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All about the Kommunistesch Partei Lëtzebuerg (KPL)
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All about the Kommunistesch Partei Lëtzebuerg (KPL)

2 min. 06.10.2013 From our online archive
All you should know about the Kommunistesch Partei Lëtzebuerg

History

Luxembourg’s Communist Party, KPL, was founded in 1921. It emerged out of the LSAP (Luxembourg’s Socialist Workers’ Party) as a separate party and participated that year’s national elections. 

However, the KPL lost the elections resulting in no mandates in the Chambre des Députés. It wasn’t until 12 years later, at the parliamentary elections in 1934, that KPL was able to send a representative to the Luxembourg parliament, which they kept until 1940 when the party was banned during the county's World War II occupation.

The first national elections after WWII took place in November 1945, in which all running parties won at least five seats. Based on this rather peculiar outcome, the Grand Duchess Charlotte intervened and demanded the creation of a “national union government” allowing for the representation of all parties.

From 1945 to 1946, Charles Marx from “Kommunistesch Partei Lëtzebuerg” held the ministries of social assistance and public health, which, after his death, were taken over by Dominique Urbany. 

In 1947, LSAP’s leader Antoine Krier passed away and under his successor Jules Krier the national union coalition collapsed and KPL was excluded from the government. The party has not held another ministerial post since then.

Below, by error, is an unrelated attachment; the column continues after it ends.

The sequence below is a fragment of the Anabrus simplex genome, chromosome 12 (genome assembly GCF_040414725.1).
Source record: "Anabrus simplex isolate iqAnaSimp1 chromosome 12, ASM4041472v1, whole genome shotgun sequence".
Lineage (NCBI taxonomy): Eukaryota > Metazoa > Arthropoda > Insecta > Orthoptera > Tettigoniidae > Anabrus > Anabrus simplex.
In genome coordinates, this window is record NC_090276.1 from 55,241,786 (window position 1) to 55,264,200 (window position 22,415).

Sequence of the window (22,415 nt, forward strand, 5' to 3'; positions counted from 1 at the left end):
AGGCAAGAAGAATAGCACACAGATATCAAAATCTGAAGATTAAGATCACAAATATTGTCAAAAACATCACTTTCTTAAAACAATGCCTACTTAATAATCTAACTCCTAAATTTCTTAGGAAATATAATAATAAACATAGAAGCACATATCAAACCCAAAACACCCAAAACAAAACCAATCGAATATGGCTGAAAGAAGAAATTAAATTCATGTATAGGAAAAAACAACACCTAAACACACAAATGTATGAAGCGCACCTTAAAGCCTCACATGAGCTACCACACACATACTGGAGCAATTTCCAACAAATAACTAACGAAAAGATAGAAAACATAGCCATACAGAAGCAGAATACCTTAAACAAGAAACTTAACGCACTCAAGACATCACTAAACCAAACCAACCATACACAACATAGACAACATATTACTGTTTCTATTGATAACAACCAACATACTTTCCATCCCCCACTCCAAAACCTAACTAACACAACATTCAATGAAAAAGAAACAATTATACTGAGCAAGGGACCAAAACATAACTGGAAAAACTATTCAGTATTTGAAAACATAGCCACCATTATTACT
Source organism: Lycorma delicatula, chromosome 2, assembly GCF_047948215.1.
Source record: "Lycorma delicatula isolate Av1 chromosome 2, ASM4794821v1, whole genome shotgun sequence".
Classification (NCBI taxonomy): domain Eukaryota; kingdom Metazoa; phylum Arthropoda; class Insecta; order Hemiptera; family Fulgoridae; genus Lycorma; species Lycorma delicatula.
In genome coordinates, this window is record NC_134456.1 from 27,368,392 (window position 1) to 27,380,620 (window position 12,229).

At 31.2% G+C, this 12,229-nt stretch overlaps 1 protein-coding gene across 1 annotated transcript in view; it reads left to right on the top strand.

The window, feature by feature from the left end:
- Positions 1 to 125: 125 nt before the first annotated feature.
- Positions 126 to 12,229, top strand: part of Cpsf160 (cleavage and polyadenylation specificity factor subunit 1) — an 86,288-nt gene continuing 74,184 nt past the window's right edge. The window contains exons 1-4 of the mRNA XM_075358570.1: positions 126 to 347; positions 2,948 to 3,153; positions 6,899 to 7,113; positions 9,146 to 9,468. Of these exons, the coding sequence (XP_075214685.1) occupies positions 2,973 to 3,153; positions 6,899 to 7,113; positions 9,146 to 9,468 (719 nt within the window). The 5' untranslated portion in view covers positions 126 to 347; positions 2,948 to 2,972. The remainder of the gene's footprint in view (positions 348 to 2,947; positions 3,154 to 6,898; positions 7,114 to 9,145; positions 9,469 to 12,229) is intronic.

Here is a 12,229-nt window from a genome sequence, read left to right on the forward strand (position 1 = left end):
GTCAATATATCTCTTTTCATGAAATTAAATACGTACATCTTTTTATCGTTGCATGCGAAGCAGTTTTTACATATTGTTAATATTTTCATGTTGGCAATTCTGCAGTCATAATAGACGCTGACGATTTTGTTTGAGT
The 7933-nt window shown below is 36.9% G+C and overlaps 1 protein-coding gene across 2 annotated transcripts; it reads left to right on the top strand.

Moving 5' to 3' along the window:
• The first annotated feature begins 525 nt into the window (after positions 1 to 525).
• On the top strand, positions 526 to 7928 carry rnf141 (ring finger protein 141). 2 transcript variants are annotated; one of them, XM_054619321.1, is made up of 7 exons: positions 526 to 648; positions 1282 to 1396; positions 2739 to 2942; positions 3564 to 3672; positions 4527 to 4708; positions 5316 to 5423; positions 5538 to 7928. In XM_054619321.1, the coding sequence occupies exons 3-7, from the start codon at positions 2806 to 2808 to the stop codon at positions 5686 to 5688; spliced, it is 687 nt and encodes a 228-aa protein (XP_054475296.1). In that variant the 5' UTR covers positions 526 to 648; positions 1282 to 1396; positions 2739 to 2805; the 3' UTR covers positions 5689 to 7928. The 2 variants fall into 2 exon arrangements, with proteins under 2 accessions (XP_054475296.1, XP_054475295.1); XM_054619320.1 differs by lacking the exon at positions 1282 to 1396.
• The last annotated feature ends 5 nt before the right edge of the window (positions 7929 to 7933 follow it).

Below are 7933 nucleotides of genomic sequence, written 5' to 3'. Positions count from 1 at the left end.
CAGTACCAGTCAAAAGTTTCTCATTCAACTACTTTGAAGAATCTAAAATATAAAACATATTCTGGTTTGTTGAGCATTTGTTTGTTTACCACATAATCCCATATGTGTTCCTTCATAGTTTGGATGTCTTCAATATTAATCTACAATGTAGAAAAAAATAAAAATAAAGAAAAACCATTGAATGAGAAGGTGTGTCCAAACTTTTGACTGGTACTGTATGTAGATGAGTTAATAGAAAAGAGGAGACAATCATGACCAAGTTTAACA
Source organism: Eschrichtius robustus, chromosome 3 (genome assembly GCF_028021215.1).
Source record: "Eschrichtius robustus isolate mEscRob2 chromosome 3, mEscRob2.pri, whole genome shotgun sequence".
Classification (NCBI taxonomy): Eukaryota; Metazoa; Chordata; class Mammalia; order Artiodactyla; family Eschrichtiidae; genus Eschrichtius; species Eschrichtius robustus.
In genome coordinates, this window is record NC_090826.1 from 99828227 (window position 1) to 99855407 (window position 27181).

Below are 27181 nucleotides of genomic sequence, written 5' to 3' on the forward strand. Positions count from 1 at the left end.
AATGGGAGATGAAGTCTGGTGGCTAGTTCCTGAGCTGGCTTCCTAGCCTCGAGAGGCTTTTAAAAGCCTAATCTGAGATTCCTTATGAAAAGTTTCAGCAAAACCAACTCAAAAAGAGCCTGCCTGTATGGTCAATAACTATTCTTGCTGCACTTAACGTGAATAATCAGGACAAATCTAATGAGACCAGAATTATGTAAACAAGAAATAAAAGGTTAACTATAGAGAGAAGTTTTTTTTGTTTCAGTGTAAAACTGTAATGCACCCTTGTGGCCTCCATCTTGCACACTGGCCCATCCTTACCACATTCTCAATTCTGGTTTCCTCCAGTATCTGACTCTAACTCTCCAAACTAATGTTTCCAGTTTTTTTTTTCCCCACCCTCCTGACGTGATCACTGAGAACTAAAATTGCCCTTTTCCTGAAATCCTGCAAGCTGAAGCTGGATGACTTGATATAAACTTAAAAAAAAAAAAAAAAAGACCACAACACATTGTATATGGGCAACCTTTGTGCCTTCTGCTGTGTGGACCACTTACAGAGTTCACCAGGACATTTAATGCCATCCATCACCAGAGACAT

Following the national elections in 1948 KPL won five mandates and soon became an integral part of the Luxembourg parliament, achieving their best result in 1968 with almost 16% of the national vote.

In the 1994 elections, KPL lost their last mandate and have then not been represented in the Chambre des Députés since. On the local level KPL have not had any representatives on Proporz Commune councils after the last two elections.

Ideology

As a communist party, KPL argues for the abolition of capitalism. Specifically, the party believes Luxembourg is in need of socially-just, democratic and socialist society that cannot be achieved without the abolition of banks’ and firms' private property. The individual needs to be placed above any financial (i.e. capitalist) agenda, in order to allow for peaceful co-existence.

KPL argues that the government is composed of capitalist agents, and their main agenda is to cancel all social achievements to date, such as the indexed salary as well as a minimum social salary. According to KPL the only way to combat this is for all individuals, (Luxembourgers and foreigners, public - and private employees, men and women, intellectuals as well as workers, etc.) join together in solidarity in order to stop the ongoing attacks on the social state.

KPL demand the immediate separation of Church and State and argue that religious institutions and personnel should not be publicly financed. Furthermore, schools needs to be secular and should abandon religious education.

  • Website: www.kp-l.org